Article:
• You can use the syscall.RawSyscall() interface, which will bypass the compiler’s normal syscal interface.

Jess hasn’t merged this because dealing with upstream politics is too hard. It’s an approach Jess thinks has merit, and “Rome wasn’t build in a day.” Applying these principles to programming languages could be really beneficial.

Other Crazy Things

SCONE: Linux containers with Intel SGX (secure enclaves) - SGX is primarily aimed at people who don’t trust the cloud. It’s a way of protecting your runtime from root. SCONE assumes that your hardware and OS has been compromised; but it does not claim to stop side channel attacks or DOS.

There are some interesting lessons from this secure enclave apparoach:

  1. Keep code small. If everything is in the sandbox, there is no sandbox.
    • But if the base is too small, you become too dependent on the host OS, so you aren’t protected from it any more.
  2. Performance: the are memory copies and syscalls being copies in and out of the enclave, and bust the cache to keep the encrypted memory secure. This does hurt performance.

After a number of approaches, the current approach is to implement a shielding layer, which encrypts all the syscalls going in and out of the host OS layer - disk, network, and so on. This is expensive (“Like, no shit”).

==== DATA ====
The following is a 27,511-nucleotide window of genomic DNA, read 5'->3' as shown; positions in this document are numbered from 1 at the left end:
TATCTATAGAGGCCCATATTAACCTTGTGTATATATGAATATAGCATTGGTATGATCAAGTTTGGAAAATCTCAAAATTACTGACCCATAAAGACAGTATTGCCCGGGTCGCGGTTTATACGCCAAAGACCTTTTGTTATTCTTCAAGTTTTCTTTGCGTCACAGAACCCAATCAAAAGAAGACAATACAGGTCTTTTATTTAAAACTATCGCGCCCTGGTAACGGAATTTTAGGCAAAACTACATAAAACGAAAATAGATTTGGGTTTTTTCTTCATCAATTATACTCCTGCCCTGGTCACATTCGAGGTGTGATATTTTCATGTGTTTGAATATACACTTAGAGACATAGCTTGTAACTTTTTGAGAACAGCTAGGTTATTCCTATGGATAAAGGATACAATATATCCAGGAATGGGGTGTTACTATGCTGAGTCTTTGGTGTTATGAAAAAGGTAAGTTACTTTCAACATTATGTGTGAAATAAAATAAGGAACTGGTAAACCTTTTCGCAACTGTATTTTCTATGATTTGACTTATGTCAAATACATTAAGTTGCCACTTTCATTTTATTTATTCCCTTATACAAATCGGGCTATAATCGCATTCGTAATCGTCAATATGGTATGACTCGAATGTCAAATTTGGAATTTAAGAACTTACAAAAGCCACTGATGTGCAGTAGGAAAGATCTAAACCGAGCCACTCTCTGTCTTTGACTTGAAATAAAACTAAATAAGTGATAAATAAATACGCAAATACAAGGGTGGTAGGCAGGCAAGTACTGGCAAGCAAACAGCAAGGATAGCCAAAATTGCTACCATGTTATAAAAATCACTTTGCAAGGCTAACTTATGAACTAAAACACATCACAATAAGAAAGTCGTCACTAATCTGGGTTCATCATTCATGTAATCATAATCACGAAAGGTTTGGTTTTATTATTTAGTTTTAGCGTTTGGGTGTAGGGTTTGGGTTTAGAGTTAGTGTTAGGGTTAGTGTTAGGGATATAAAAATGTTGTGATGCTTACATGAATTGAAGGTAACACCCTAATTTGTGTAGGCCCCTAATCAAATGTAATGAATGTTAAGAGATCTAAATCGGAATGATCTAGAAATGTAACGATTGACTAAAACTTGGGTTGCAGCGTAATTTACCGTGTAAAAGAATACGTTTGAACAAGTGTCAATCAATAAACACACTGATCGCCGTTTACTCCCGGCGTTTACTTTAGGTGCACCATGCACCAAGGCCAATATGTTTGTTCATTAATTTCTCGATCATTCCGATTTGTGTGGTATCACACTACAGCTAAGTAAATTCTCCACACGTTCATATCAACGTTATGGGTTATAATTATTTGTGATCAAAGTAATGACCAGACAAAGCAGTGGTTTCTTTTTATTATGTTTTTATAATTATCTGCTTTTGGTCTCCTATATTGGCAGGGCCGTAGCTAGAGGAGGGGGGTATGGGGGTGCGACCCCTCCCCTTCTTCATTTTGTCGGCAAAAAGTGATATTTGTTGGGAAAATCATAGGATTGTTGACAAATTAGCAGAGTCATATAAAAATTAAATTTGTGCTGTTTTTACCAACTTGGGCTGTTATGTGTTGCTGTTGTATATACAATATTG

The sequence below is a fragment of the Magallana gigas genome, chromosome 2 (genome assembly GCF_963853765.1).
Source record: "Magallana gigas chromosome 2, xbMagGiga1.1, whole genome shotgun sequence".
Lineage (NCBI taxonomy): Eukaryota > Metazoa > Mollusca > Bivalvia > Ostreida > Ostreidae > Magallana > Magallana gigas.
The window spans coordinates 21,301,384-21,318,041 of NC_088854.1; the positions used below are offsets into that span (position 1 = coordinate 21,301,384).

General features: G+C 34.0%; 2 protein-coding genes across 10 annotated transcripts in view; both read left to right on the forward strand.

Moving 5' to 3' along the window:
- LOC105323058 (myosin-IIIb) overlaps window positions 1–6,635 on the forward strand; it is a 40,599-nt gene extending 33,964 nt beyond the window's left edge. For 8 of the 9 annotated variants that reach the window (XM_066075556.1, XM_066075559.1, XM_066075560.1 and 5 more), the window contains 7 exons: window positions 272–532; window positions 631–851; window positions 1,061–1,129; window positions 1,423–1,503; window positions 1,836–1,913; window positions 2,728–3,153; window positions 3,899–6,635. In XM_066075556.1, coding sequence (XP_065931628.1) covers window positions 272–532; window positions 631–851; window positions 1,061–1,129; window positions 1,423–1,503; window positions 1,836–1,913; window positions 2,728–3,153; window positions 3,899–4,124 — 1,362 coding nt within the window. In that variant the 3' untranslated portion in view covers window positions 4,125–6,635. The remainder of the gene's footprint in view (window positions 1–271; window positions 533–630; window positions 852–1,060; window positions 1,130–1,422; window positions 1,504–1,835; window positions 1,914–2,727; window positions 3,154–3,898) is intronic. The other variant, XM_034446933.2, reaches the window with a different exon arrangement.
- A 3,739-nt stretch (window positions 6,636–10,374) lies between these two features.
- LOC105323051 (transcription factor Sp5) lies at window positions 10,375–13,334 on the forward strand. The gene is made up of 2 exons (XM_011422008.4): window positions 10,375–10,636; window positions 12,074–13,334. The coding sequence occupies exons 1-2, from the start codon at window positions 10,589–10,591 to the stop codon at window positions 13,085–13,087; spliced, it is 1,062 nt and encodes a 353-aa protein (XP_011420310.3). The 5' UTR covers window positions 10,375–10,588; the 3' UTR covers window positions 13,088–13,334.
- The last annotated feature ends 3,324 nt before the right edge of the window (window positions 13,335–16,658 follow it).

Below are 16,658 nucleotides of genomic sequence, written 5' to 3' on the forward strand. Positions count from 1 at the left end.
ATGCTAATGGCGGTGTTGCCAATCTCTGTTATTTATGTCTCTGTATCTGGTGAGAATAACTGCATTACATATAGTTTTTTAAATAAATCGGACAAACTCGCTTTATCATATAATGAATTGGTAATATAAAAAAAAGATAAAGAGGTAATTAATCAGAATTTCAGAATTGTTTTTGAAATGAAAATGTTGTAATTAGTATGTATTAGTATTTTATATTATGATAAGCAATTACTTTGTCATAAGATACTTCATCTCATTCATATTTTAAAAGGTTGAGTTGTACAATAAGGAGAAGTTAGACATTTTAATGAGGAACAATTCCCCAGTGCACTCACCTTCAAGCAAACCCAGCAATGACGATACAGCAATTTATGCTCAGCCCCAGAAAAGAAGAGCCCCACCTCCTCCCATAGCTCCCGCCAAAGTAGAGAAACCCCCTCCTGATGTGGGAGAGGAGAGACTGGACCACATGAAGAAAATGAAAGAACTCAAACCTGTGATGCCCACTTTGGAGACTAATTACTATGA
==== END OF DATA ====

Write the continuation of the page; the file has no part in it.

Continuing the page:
Jess thinks this is probably too slow and overcomplicated to be worthwhile at the moment. You can play with it in Azure, where a Windows hypervisor based approach has been impemented based on Microsoft’s Haven paper.


At the moment k8s doensn’t support multiple tenancy. Jess is part of a working group trying to make this work.

  • Soft multi-tenancy is for preventing accidents, not for malice.
  • Hard multi-tenancy is for preventing malice in an environments with untrusted actors.

This means you have a lot of moving parts you need to think about; you need a minimal base OS. For a container runtime, you could run clear containers if you want full VM level protection, or a well-controlled container if you’re slightly less paranoid.

The network needs to be whitelist only; one challenge is that default k8s DNS is oriented to service discovery which is not ideal. You could switch it off, or run it as a per-pod sidecar.

AuthN/AuthZ: There are a lot of answers here, and they’ll be specific to your scenario.

The master and system service nodes need to be isolated.

Heavily restrict access to your host resources. From there on, it’s about making the containers dumb to their surroundings. Minimal knowledge inside the container is good; Jess notes that when she worked at Docker there was a constant pressure from customers to make containers smarter and smarter, and to know more about the world outside.